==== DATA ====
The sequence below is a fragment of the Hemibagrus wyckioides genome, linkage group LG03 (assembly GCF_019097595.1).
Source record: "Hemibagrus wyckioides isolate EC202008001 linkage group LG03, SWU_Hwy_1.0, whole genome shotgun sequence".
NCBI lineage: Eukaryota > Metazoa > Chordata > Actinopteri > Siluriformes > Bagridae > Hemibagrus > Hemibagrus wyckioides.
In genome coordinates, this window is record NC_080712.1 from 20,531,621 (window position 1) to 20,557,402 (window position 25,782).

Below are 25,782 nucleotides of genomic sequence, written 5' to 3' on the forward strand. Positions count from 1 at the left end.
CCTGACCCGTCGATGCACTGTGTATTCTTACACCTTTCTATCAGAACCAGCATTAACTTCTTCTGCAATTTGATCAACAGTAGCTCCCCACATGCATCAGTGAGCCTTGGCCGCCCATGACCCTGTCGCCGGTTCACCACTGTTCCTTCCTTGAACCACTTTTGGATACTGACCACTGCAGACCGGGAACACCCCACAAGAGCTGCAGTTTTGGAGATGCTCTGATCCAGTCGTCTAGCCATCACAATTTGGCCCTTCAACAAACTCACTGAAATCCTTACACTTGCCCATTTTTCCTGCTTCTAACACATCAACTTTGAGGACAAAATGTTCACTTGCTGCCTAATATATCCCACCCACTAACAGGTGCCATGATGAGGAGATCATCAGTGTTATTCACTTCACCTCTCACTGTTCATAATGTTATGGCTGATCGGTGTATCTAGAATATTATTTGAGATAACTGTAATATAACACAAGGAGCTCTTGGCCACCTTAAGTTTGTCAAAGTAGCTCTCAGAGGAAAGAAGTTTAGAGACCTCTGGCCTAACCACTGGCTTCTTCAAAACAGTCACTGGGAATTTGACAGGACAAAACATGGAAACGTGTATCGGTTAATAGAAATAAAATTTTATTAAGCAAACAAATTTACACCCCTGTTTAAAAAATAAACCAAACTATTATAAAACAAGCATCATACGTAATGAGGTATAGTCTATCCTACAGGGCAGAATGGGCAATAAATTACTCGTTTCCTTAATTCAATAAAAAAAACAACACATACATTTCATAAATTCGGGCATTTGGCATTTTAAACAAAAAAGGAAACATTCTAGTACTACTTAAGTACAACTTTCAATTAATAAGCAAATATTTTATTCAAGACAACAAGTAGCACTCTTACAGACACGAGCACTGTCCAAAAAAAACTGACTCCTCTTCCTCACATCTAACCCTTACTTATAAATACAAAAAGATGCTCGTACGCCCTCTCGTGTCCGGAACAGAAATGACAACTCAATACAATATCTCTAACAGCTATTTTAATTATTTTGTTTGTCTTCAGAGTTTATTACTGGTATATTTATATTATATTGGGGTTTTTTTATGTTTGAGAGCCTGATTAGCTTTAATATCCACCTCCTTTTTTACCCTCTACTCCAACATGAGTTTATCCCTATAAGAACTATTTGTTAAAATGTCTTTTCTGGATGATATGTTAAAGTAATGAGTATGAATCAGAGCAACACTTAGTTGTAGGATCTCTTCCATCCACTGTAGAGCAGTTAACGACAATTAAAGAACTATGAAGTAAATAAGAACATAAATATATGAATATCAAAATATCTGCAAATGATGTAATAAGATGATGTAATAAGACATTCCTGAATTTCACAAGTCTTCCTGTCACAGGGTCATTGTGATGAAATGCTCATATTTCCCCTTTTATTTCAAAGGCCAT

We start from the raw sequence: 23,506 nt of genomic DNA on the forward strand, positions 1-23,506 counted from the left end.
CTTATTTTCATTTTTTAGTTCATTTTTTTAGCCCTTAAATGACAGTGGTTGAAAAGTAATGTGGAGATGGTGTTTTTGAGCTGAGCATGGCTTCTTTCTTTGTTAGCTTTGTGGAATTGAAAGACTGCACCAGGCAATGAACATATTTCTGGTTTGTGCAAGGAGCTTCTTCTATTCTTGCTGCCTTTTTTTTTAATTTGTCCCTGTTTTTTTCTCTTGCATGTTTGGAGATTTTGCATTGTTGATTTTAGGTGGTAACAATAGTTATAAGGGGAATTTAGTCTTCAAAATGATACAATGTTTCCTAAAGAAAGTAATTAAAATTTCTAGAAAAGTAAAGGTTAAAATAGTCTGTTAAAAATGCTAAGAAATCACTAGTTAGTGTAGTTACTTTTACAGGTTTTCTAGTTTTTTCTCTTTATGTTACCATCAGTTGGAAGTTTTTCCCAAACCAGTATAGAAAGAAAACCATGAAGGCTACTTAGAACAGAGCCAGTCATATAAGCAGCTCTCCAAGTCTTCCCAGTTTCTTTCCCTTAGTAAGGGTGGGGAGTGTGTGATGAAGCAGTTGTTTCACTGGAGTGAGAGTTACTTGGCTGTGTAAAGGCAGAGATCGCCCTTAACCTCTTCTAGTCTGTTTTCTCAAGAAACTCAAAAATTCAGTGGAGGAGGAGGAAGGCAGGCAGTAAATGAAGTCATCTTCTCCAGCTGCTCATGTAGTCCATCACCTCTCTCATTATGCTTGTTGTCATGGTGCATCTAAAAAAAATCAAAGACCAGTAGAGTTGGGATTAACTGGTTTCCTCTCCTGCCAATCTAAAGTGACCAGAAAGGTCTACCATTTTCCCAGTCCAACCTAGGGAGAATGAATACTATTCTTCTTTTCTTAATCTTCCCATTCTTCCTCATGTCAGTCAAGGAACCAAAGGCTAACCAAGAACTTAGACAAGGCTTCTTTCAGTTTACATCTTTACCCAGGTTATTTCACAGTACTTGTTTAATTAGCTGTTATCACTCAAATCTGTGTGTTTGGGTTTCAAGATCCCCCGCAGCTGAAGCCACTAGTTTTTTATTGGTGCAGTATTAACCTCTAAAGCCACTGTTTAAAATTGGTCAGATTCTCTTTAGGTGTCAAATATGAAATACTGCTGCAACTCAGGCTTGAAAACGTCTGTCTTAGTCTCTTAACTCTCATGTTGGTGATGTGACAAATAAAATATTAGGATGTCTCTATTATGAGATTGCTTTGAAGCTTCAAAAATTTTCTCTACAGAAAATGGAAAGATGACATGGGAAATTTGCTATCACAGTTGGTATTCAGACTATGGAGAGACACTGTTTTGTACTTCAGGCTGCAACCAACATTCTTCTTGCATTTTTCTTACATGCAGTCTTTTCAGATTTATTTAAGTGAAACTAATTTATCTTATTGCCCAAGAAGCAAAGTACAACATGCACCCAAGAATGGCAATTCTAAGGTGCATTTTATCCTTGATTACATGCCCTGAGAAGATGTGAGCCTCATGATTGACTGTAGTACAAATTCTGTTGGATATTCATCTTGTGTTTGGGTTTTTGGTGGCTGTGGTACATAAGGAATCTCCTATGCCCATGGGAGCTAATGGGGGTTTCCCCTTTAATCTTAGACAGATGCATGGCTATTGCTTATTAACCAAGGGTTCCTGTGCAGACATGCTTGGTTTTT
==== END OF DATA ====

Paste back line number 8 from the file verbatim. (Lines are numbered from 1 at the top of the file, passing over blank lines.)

CTTATTTTCATTTTTTAGTTCATTTTTTTAGCCCTTAAATGACAGTGGTTGAAAAGTAATGTGGAGATGGTGTTTTTGAGCTGAGCATGGCTTCTTTCTTTGTTAGCTTTGTGGAATTGAAAGACTGCACCAGGCAATGAACATATTTCTGGTTTGTGCAAGGAGCTTCTTCTATTCTTGCTGCCTTTTTTTTTAATTTGTCCCTGTTTTTTTCTCTTGCATGTTTGGAGATTTTGCATTGTTGATTTTAGGTGGTAACAATAGTTATAAGGGGAATTTAGTCTTCAAAATGATACAATGTTTCCTAAAGAAAGTAATTAAAATTTCTAGAAAAGTAAAGGTTAAAATAGTCTGTTAAAAATGCTAAGAAATCACTAGTTAGTGTAGTTACTTTTACAGGTTTTCTAGTTTTTTCTCTTTATGTTACCATCAGTTGGAAGTTTTTCCCAAACCAGTATAGAAAGAAAACCATGAAGGCTACTTAGAACAGAGCCAGTCATATAAGCAGCTCTCCAAGTCTTCCCAGTTTCTTTCCCTTAGTAAGGGTGGGGAGTGTGTGATGAAGCAGTTGTTTCACTGGAGTGAGAGTTACTTGGCTGTGTAAAGGCAGAGATCGCCCTTAACCTCTTCTAGTCTGTTTTCTCAAGAAACTCAAAAATTCAGTGGAGGAGGAGGAAGGCAGGCAGTAAATGAAGTCATCTTCTCCAGCTGCTCATGTAGTCCATCACCTCTCTCATTATGCTTGTTGTCATGGTGCATCTAAAAAAAATCAAAGACCAGTAGAGTTGGGATTAACTGGTTTCCTCTCCTGCCAATCTAAAGTGACCAGAAAGGTCTACCATTTTCCCAGTCCAACCTAGGGAGAATGAATACTATTCTTCTTTTCTTAATCTTCCCATTCTTCCTCATGTCAGTCAAGGAACCAAAGGCTAACCAAGAACTTAGACAAGGCTTCTTTCAGTTTACATCTTTACCCAGGTTATTTCACAGTACTTGTTTAATTAGCTGTTATCACTCAAATCTGTGTGTTTGGGTTTCAAGATCCCCCGCAGCTGAAGCCACTAGTTTTTTATTGGTGCAGTATTAACCTCTAAAGCCACTGTTTAAAATTGGTCAGATTCTCTTTAGGTGTCAAATATGAAATACTGCTGCAACTCAGGCTTGAAAACGTCTGTCTTAGTCTCTTAACTCTCATGTTGGTGATGTGACAAATAAAATATTAGGATGTCTCTATTATGAGATTGCTTTGAAGCTTCAAAAATTTTCTCTACAGAAAATGGAAAGATGACATGGGAAATTTGCTATCACAGTTGGTATTCAGACTATGGAGAGACACTGTTTTGTACTTCAGGCTGCAACCAACATTCTTCTTGCATTTTTCTTACATGCAGTCTTTTCAGATTTATTTAAGTGAAACTAATTTATCTTATTGCCCAAGAAGCAAAGTACAACATGCACCCAAGAATGGCAATTCTAAGGTGCATTTTATCCTTGATTACATGCCCTGAGAAGATGTGAGCCTCATGATTGACTGTAGTACAAATTCTGTTGGATATTCATCTTGTGTTTGGGTTTTTGGTGGCTGTGGTACATAAGGAATCTCCTATGCCCATGGGAGCTAATGGGGGTTTCCCCTTTAATCTTAGACAGATGCATGGCTATTGCTTATTAACCAAGGGTTCCTGTGCAGACATGCTTGGTTTTT